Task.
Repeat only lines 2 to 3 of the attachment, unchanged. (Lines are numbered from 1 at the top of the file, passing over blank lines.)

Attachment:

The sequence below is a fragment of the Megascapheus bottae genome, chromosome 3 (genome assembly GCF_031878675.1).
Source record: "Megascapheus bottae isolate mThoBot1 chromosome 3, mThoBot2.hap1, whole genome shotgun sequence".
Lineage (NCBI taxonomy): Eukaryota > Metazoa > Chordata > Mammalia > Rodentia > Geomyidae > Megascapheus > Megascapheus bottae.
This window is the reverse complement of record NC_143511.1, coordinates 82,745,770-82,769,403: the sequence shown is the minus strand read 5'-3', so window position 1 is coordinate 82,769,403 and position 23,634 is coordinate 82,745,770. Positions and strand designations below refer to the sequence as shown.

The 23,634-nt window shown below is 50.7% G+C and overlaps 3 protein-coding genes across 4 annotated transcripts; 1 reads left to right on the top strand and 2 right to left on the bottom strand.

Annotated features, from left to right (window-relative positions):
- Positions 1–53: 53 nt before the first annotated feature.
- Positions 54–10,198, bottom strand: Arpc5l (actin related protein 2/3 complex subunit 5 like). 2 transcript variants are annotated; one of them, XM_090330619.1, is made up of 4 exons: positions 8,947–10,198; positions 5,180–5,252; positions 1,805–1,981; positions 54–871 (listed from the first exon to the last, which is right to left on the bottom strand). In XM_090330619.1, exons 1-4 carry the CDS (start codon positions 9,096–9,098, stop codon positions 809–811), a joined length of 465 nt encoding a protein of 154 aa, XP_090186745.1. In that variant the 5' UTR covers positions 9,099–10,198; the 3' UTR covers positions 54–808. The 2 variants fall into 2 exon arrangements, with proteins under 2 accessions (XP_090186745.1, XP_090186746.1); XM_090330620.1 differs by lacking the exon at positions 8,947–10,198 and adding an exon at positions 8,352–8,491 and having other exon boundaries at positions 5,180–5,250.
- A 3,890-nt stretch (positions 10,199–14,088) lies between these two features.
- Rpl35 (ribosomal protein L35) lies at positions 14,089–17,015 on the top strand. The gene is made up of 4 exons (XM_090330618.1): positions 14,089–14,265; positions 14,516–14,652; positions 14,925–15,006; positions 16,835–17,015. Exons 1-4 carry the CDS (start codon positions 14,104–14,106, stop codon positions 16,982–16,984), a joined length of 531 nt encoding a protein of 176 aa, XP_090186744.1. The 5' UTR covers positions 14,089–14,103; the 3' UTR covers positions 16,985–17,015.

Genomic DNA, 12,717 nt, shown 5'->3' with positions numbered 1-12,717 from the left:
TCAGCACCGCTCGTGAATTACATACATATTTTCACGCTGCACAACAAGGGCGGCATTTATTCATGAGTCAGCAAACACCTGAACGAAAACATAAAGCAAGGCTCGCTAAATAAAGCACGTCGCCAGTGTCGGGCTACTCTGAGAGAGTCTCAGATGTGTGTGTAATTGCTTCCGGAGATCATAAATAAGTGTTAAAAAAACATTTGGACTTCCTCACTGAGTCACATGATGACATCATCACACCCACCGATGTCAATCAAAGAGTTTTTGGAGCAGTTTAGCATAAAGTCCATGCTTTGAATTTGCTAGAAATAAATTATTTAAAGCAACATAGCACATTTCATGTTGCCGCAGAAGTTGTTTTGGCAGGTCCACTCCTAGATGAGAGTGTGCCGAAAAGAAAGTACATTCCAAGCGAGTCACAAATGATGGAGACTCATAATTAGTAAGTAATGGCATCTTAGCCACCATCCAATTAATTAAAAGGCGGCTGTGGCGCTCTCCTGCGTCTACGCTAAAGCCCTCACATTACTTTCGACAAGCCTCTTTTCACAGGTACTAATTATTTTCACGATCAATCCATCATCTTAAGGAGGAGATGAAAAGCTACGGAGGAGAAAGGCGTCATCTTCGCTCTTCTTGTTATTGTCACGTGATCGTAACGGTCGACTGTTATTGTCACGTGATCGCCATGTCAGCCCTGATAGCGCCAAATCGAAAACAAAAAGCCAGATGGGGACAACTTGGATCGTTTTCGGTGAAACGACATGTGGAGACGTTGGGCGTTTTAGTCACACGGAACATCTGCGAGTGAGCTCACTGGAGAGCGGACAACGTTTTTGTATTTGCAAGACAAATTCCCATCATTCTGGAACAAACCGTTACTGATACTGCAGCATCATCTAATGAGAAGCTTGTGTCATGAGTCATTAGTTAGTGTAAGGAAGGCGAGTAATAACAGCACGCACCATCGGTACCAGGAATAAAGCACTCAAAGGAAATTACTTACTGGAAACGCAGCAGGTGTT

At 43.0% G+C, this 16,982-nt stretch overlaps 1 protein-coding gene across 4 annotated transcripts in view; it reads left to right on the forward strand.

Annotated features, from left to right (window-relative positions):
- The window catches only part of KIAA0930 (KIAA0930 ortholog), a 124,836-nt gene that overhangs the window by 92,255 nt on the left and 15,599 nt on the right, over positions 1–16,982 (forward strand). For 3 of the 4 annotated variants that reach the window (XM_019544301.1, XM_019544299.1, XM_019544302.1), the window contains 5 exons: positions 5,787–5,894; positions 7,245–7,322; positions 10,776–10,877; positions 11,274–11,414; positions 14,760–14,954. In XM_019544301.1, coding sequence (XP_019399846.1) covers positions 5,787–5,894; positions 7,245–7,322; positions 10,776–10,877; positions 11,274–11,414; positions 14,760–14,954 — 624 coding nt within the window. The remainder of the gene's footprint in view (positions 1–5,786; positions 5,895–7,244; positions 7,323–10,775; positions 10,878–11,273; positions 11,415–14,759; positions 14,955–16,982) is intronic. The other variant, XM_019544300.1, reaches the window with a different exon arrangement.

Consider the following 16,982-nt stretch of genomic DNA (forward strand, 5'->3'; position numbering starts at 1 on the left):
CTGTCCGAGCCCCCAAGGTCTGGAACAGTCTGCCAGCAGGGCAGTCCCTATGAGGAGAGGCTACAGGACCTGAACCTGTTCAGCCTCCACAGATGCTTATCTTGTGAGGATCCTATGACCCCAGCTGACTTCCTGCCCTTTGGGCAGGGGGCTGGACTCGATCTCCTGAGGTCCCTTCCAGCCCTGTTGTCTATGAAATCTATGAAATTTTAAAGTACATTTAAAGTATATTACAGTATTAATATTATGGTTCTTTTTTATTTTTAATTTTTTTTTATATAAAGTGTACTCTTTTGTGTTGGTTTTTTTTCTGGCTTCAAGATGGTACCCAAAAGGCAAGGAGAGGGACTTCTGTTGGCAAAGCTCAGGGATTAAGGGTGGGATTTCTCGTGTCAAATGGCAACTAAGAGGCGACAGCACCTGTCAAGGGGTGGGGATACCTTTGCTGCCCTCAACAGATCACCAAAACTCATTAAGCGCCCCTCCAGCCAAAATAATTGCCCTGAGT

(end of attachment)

Source record: "Megascapheus bottae isolate mThoBot1 chromosome 3, mThoBot2.hap1, whole genome shotgun sequence".
Lineage (NCBI taxonomy): Eukaryota > Metazoa > Chordata > Mammalia > Rodentia > Geomyidae > Megascapheus > Megascapheus bottae.